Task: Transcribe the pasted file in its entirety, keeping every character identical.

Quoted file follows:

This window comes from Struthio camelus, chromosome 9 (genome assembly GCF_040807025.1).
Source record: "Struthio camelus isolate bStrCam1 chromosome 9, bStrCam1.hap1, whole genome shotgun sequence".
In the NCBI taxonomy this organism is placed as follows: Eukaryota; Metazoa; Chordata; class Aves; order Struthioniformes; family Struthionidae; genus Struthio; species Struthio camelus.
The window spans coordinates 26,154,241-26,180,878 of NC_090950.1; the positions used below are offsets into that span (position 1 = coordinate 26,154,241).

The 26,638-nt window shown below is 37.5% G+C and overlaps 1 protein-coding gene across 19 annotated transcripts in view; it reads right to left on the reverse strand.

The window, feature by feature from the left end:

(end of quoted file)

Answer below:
This window comes from Struthio camelus, chromosome 9 (genome assembly GCF_040807025.1).
Source record: "Struthio camelus isolate bStrCam1 chromosome 9, bStrCam1.hap1, whole genome shotgun sequence".
In the NCBI taxonomy this organism is placed as follows: Eukaryota; Metazoa; Chordata; class Aves; order Struthioniformes; family Struthionidae; genus Struthio; species Struthio camelus.
The window spans coordinates 26,154,241-26,180,878 of NC_090950.1; the positions used below are offsets into that span (position 1 = coordinate 26,154,241).

The 26,638-nt window shown below is 37.5% G+C and overlaps 1 protein-coding gene across 19 annotated transcripts in view; it reads right to left on the reverse strand.

The window, feature by feature from the left end: